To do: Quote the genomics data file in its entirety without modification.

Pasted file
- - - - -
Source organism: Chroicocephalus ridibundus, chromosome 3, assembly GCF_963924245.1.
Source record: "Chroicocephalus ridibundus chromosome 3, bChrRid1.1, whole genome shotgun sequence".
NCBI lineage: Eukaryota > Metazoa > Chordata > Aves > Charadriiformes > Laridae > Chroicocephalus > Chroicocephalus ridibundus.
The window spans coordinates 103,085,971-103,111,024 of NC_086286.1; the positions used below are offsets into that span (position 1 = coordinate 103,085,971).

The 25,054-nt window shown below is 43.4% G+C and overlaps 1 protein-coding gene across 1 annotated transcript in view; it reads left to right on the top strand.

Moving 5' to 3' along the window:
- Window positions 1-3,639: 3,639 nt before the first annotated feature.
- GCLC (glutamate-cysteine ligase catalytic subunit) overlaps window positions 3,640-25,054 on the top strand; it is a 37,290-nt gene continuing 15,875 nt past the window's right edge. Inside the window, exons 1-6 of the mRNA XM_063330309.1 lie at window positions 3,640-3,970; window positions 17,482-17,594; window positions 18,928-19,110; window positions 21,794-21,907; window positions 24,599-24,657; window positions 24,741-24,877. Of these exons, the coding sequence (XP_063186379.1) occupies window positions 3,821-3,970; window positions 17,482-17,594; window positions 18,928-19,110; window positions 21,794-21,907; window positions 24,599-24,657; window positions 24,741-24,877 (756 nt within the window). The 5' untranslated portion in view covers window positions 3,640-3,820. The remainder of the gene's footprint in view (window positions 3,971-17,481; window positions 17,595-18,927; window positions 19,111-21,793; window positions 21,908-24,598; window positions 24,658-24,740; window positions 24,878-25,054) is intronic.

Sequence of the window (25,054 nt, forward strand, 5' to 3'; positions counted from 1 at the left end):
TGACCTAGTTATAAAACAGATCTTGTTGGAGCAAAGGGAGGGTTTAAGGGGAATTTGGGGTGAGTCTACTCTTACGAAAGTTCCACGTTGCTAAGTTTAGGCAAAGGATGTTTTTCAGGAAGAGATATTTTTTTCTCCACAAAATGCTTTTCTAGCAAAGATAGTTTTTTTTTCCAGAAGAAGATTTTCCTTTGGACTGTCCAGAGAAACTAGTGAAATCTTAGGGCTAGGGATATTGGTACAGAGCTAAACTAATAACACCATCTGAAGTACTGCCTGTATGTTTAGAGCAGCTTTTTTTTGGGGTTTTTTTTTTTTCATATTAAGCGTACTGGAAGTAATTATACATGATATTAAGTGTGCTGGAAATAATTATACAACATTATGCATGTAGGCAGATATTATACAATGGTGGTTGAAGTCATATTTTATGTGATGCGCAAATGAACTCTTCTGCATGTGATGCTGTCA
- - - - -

Source organism: Chroicocephalus ridibundus, chromosome 3, assembly GCF_963924245.1.
Source record: "Chroicocephalus ridibundus chromosome 3, bChrRid1.1, whole genome shotgun sequence".
NCBI lineage: Eukaryota > Metazoa > Chordata > Aves > Charadriiformes > Laridae > Chroicocephalus > Chroicocephalus ridibundus.
The window spans coordinates 103,085,971-103,111,024 of NC_086286.1; the positions used below are offsets into that span (position 1 = coordinate 103,085,971).

The 25,054-nt window shown below is 43.4% G+C and overlaps 1 protein-coding gene across 1 annotated transcript in view; it reads left to right on the top strand.

Moving 5' to 3' along the window:
- Window positions 1-3,639: 3,639 nt before the first annotated feature.
- GCLC (glutamate-cysteine ligase catalytic subunit) overlaps window positions 3,640-25,054 on the top strand; it is a 37,290-nt gene continuing 15,875 nt past the window's right edge. Inside the window, exons 1-6 of the mRNA XM_063330309.1 lie at window positions 3,640-3,970; window positions 17,482-17,594; window positions 18,928-19,110; window positions 21,794-21,907; window positions 24,599-24,657; window positions 24,741-24,877. Of these exons, the coding sequence (XP_063186379.1) occupies window positions 3,821-3,970; window positions 17,482-17,594; window positions 18,928-19,110; window positions 21,794-21,907; window positions 24,599-24,657; window positions 24,741-24,877 (756 nt within the window). The 5' untranslated portion in view covers window positions 3,640-3,820. The remainder of the gene's footprint in view (window positions 3,971-17,481; window positions 17,595-18,927; window positions 19,111-21,793; window positions 21,908-24,598; window positions 24,658-24,740; window positions 24,878-25,054) is intronic.

Sequence of the window (25,054 nt, forward strand, 5' to 3'; positions counted from 1 at the left end):
TGACCTAGTTATAAAACAGATCTTGTTGGAGCAAAGGGAGGGTTTAAGGGGAATTTGGGGTGAGTCTACTCTTACGAAAGTTCCACGTTGCTAAGTTTAGGCAAAGGATGTTTTTCAGGAAGAGATATTTTTTTCTCCACAAAATGCTTTTCTAGCAAAGATAGTTTTTTTTTCCAGAAGAAGATTTTCCTTTGGACTGTCCAGAGAAACTAGTGAAATCTTAGGGCTAGGGATATTGGTACAGAGCTAAACTAATAACACCATCTGAAGTACTGCCTGTATGTTTAGAGCAGCTTTTTTTTGGGGTTTTTTTTTTTTCATATTAAGCGTACTGGAAGTAATTATACATGATATTAAGTGTGCTGGAAATAATTATACAACATTATGCATGTAGGCAGATATTATACAATGGTGGTTGAAGTCATATTTTATGTGATGCGCAAATGAACTCTTCTGCATGTGATGCTGTCA